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DCTC camp connects girls and tech

One of the activities at DCTC's TXT camp involves using a backhoe to put a basketball into a basket.

Next week, Dakota County Technical College will once again host its Teens eXperiencing Technical education program. The week-long program encourages girls grades 5 through 8 to think about and explore careers in technical fields through workshops and demonstrations.

In its three year history, the program has evolved from working with Best Buy's Geek Squad, to combining Geek Squad with classes at DCTC, to a completely DCTC-based program.

"We figured we had enough stuff to do we could do it the whole week," said Linda Foster, Instructional Technology Director at DCTC.

The program is at full capacity of 175 girls. In years past, they've had about 200, but with current construction projects on campus, they had to limit the numbers.

Each day of the week has a different theme, where the girls get to explore a different aspect of the technological industry. Monday is transportation day, and they will learn about semi trucks and railroad conducting, as well as heavy construction equipment.

"They are actually operating the backhoe to take a basketball and put it in the basket," Foster said.

Tuesday focuses on science-based programs, such as nanotechnology and careers focused in the medical field.

"They'll be doing blood draws on dummy arms, and doing vital signs like working in a medical or nursing field," Foster said.

As part of one of their presentations Wednesday, they will have a company from Eau Claire teach about welding. The girls will learn how to weld with computer technology, using the same kind of equipment they would use in a real welding job.

"They actually learn how to do the welds before they do it for real," Foster said.

After learning how to weld, they will get custom laser cut parts to work on that they also get to take home.

There will be workshops devoted to running circuits and connecting wires, focusing on electronics controls. The girls will attend a workshop on hardware, where they will be introduced to computer technology.

"(The girls will) take a working computer apart, put it back together and it will be working again," Foster said. "That's the goal."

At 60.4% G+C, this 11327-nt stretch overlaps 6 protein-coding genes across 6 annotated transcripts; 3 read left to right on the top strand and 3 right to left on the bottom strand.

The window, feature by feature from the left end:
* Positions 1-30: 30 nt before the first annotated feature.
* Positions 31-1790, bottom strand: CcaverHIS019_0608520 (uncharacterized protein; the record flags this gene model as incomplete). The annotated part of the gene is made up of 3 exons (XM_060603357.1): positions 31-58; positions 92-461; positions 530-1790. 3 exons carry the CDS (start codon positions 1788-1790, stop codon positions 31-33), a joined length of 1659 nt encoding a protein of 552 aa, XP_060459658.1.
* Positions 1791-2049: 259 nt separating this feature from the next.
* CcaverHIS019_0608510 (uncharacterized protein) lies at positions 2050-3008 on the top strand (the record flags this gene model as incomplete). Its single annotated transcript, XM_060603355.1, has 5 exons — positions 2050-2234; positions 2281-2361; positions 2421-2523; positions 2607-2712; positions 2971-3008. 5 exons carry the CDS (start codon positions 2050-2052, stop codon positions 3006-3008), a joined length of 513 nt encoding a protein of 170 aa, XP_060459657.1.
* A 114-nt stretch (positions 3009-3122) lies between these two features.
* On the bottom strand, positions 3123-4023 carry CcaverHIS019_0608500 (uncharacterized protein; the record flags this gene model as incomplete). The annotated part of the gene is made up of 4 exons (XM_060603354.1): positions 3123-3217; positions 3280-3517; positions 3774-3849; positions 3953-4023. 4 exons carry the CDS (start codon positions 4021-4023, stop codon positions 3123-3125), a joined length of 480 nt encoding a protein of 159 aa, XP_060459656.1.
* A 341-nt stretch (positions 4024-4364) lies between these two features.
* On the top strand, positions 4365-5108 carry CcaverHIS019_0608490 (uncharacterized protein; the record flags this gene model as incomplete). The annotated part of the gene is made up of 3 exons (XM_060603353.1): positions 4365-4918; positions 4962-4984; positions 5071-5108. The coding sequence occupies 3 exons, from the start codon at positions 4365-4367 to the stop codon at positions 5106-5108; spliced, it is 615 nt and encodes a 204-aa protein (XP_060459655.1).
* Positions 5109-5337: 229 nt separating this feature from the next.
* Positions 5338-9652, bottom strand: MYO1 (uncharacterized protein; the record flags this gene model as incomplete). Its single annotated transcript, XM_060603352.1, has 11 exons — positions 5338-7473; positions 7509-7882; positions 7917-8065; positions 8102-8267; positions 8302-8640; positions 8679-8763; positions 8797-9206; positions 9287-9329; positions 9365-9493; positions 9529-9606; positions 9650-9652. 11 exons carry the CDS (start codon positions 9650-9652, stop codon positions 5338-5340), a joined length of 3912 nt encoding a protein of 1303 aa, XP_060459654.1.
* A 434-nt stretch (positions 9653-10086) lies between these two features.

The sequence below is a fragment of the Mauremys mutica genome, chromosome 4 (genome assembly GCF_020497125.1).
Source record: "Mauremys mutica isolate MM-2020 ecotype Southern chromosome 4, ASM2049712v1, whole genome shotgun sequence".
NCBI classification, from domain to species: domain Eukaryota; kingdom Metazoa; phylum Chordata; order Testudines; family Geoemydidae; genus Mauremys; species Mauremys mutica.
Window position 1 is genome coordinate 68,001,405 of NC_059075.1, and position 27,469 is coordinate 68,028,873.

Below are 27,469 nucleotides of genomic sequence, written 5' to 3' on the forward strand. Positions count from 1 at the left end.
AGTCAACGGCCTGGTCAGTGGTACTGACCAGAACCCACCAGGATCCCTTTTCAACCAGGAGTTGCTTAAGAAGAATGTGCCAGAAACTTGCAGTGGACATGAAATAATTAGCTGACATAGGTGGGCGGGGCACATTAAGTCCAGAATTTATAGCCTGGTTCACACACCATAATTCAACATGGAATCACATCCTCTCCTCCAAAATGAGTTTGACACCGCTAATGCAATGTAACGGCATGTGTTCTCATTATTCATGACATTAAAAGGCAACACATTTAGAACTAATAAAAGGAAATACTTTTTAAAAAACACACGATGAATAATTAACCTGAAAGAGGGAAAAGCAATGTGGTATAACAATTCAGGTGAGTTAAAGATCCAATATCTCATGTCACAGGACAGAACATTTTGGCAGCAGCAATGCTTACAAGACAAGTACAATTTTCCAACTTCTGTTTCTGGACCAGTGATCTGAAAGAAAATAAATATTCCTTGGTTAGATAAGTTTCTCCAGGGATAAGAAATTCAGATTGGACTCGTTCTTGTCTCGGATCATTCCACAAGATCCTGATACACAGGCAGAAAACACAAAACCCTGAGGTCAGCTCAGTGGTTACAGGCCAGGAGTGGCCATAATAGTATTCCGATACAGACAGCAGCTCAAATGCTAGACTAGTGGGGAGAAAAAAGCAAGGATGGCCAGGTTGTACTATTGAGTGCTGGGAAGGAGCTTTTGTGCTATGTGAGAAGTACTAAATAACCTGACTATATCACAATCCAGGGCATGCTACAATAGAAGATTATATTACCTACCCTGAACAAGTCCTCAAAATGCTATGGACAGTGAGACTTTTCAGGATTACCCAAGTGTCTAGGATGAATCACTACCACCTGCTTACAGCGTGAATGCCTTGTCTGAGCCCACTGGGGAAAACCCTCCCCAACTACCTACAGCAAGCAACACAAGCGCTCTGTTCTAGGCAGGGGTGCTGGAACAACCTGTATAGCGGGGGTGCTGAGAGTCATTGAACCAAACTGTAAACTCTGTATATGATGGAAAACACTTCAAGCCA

On a day devoted to design, they will have the chance to engage in two photography workshops.

At the end of the week, there will also be presentations by businesses from around the area, including Ziegler Cat, robotics teams from Burnsville, Prior Lake and Eagan, Hi Tech Kids and more.

"A big variety, traditional and nontraditional career fields ... hands on," Foster said. "Instead of listening to lecture, they are actually getting to do things."

In addition, prominent figures from the area such as Representative Anna Wills and Rosemount mayor Bill Droste will be at the program as attendees, learning about the technological industry and technological education.

"I am hoping to get Dr. Cassellius (Minnesota Department of Education Commissioner) in the backhoe, but that I can't promise," Foster said.

Foster said that because of word of mouth and emails sent out by past attendees, the program is expanding, and they are getting girls from all over Minnesota, including Northfield, the Twin Cities and Duluth.

"It's growing its own legs," Foster said. "I hung up three posters this year."

Foster also said the kids have a great time.

"As a girl, you're welding and operating a backhoe and underneath a semi truck and doing all sorts of workshops," Foster said.

The program runs from 9 a.m. until 2 p.m. every day next week.

Nathan Hansen

Nathan Hansen has been a reporter and editor with the Farmington Independent and the Rosemount Town Pages since 1997. He is very tall.

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